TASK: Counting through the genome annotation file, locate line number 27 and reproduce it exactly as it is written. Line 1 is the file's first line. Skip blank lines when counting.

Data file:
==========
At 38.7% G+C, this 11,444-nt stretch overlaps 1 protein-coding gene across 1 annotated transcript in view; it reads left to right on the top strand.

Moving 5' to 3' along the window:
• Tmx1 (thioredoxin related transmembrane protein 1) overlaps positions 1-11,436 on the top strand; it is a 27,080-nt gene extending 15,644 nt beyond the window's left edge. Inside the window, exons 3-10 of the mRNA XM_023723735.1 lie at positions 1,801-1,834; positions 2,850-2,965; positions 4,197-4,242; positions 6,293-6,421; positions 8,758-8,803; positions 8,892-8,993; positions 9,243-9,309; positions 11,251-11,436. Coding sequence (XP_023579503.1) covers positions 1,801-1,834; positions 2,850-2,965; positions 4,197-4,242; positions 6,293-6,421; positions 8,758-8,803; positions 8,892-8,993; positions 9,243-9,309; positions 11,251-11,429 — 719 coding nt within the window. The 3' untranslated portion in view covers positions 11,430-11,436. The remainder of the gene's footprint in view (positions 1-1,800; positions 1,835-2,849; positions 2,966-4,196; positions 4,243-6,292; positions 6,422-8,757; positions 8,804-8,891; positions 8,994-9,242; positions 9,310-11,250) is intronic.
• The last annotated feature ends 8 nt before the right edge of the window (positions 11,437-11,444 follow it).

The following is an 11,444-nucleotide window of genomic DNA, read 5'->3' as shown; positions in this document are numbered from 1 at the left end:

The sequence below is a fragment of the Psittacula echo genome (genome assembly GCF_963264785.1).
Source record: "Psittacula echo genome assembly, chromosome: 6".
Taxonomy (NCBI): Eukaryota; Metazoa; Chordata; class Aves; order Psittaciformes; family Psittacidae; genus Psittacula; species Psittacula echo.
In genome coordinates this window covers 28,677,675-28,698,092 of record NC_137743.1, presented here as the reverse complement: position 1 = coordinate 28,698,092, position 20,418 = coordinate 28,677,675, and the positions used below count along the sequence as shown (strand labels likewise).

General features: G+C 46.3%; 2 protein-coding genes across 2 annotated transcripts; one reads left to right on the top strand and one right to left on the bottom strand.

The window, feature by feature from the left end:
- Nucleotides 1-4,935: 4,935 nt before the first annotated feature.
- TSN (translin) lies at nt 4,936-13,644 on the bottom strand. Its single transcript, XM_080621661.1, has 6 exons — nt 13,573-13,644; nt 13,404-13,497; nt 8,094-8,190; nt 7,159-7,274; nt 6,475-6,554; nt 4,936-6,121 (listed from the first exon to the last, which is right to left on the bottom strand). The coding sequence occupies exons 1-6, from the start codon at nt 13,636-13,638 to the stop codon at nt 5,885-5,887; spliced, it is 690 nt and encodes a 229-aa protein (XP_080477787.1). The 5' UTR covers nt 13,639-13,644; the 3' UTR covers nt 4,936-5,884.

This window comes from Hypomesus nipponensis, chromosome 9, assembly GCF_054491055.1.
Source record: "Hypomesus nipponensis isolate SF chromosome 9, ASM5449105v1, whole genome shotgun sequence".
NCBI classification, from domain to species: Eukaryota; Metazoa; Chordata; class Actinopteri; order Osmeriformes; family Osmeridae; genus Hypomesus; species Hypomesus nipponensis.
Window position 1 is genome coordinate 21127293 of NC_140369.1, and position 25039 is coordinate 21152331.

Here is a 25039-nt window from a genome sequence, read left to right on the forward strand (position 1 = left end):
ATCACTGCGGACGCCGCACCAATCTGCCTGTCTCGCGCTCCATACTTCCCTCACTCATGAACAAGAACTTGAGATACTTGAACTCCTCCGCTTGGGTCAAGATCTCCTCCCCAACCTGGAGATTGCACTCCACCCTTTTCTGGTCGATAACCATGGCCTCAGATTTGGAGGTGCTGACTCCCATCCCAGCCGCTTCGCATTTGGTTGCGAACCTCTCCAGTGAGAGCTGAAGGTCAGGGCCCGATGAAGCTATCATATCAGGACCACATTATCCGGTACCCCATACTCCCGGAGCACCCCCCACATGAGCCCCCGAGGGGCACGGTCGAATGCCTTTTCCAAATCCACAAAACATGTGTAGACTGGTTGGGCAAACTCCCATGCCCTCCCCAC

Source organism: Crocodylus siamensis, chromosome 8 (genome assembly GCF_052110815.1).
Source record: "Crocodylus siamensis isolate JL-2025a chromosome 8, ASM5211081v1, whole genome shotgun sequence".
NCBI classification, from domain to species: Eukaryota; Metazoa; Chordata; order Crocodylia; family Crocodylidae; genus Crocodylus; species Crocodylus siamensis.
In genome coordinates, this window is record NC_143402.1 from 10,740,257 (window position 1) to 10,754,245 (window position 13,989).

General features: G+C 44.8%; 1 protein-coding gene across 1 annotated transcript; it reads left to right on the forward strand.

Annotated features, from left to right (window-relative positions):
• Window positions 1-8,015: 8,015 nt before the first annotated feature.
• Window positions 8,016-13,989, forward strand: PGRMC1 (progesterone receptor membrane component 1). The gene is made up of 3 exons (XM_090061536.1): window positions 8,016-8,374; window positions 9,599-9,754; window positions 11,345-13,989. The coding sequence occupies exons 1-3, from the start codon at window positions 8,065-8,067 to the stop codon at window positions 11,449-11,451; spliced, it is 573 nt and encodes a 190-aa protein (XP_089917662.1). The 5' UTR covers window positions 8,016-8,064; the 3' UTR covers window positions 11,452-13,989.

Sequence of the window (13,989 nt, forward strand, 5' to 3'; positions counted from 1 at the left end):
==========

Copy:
• Window positions 8,016-13,989, forward strand: PGRMC1 (progesterone receptor membrane component 1). The gene is made up of 3 exons (XM_090061536.1): window positions 8,016-8,374; window positions 9,599-9,754; window positions 11,345-13,989. The coding sequence occupies exons 1-3, from the start codon at window positions 8,065-8,067 to the stop codon at window positions 11,449-11,451; spliced, it is 573 nt and encodes a 190-aa protein (XP_089917662.1). The 5' UTR covers window positions 8,016-8,064; the 3' UTR covers window positions 11,452-13,989.